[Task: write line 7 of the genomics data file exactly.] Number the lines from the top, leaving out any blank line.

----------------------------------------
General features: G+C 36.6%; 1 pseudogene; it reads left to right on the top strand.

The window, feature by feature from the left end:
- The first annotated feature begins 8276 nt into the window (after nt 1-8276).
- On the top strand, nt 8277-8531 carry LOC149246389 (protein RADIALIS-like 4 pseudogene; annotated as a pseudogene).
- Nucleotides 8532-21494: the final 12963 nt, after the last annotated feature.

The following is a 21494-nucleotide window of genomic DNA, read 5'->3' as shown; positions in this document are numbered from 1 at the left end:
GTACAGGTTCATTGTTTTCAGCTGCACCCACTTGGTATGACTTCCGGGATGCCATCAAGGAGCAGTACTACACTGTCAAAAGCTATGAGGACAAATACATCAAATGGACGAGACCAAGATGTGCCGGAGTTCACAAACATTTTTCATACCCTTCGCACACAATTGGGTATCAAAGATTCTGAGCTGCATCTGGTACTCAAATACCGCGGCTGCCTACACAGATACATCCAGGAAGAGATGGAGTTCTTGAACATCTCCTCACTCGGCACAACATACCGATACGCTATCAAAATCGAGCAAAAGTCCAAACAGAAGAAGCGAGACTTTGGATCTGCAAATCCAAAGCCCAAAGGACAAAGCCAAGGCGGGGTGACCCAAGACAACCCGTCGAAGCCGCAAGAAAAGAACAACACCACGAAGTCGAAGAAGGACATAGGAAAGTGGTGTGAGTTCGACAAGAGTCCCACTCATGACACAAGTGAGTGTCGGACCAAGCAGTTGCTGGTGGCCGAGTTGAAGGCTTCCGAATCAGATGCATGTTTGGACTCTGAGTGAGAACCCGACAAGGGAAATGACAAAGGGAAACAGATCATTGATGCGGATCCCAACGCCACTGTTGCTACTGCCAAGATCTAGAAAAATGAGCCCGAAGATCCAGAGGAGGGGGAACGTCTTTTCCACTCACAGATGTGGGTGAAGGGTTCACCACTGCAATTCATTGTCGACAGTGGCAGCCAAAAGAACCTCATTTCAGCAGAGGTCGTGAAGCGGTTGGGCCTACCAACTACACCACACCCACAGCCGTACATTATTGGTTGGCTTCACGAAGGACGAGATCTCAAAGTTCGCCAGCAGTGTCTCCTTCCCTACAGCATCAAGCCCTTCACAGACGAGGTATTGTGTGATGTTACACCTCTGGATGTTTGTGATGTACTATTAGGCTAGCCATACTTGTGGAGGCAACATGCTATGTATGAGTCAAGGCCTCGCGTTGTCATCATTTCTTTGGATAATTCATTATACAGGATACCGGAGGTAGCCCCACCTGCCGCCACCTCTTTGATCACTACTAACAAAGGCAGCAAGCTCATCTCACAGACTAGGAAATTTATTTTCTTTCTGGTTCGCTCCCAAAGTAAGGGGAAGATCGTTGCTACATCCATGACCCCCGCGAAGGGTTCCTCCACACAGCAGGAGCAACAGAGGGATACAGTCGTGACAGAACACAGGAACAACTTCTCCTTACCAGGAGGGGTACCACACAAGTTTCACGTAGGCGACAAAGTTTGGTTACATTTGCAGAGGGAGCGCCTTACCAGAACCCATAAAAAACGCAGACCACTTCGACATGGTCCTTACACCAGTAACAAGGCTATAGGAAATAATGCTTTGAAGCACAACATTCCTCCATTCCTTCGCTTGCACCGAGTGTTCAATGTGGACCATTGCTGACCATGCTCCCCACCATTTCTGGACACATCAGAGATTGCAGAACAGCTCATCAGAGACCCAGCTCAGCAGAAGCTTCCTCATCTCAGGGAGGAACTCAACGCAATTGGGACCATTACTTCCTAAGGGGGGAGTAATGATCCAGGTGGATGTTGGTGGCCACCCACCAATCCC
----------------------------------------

GTACAGGTTCATTGTTTTCAGCTGCACCCACTTGGTATGACTTCCGGGATGCCATCAAGGAGCAGTACTACACTGTCAAAAGCTATGAGGACAAATACATCAAATGGACGAGACCAAGATGTGCCGGAGTTCACAAACATTTTTCATACCCTTCGCACACAATTGGGTATCAAAGATTCTGAGCTGCATCTGGTACTCAAATACCGCGGCTGCCTACACAGATACATCCAGGAAGAGATGGAGTTCTTGAACATCTCCTCACTCGGCACAACATACCGATACGCTATCAAAATCGAGCAAAAGTCCAAACAGAAGAAGCGAGACTTTGGATCTGCAAATCCAAAGCCCAAAGGACAAAGCCAAGGCGGGGTGACCCAAGACAACCCGTCGAAGCCGCAAGAAAAGAACAACACCACGAAGTCGAAGAAGGACATAGGAAAGTGGTGTGAGTTCGACAAGAGTCCCACTCATGACACAAGTGAGTGTCGGACCAAGCAGTTGCTGGTGGCCGAGTTGAAGGCTTCCGAATCAGATGCATGTTTGGACTCTGAGTGAGAACCCGACAAGGGAAATGACAAAGGGAAACAGATCATTGATGCGGATCCCAACGCCACTGTTGCTACTGCCAAGATCTAGAAAAATGAGCCCGAAGATCCAGAGGAGGGGGAACGTCTTTTCCACTCACAGATGTGGGTGAAGGGTTCACCACTGCAATTCATTGTCGACAGTGGCAGCCAAAAGAACCTCATTTCAGCAGAGGTCGTGAAGCGGTTGGGCCTACCAACTACACCACACCCACAGCCGTACATTATTGGTTGGCTTCACGAAGGACGAGATCTCAAAGTTCGCCAGCAGTGTCTCCTTCCCTACAGCATCAAGCCCTTCACAGACGAGGTATTGTGTGATGTTACACCTCTGGATGTTTGTGATGTACTATTAGGCTAGCCATACTTGTGGAGGCAACATGCTATGTATGAGTCAAGGCCTCGCGTTGTCATCATTTCTTTGGATAATTCATTATACAGGATACCGGAGGTAGCCCCACCTGCCGCCACCTCTTTGATCACTACTAACAAAGGCAGCAAGCTCATCTCACAGACTAGGAAATTTATTTTCTTTCTGGTTCGCTCCCAAAGTAAGGGGAAGATCGTTGCTACATCCATGACCCCCGCGAAGGGTTCCTCCACACAGCAGGAGCAACAGAGGGATACAGTCGTGACAGAACACAGGAACAACTTCTCCTTACCAGGAGGGGTACCACACAAGTTTCACGTAGGCGACAAAGTTTGGTTACATTTGCAGAGGGAGCGCCTTACCAGAACCCATAAAAAACGCAGACCACTTCGACATGGTCCTTACACCAGTAACAAGGCTATAGGAAATAATGCTTTGAAGCACAACATTCCTCCATTCCTTCGCTTGCACCGAGTGTTCAATGTGGACCATTGCTGACCATGCTCCCCACCATTTCTGGACACATCAGAGATTGCAGAACAGCTCATCAGAGACCCAGCTCAGCAGAAGCTTCCTCATCTCAGGGAGGAACTCAACGCAATTGGGACCATTACTTCCTAAGGGGGGAGTAATGATCCAGGTGGATGTTGGTGGCCACCCACCAATCCC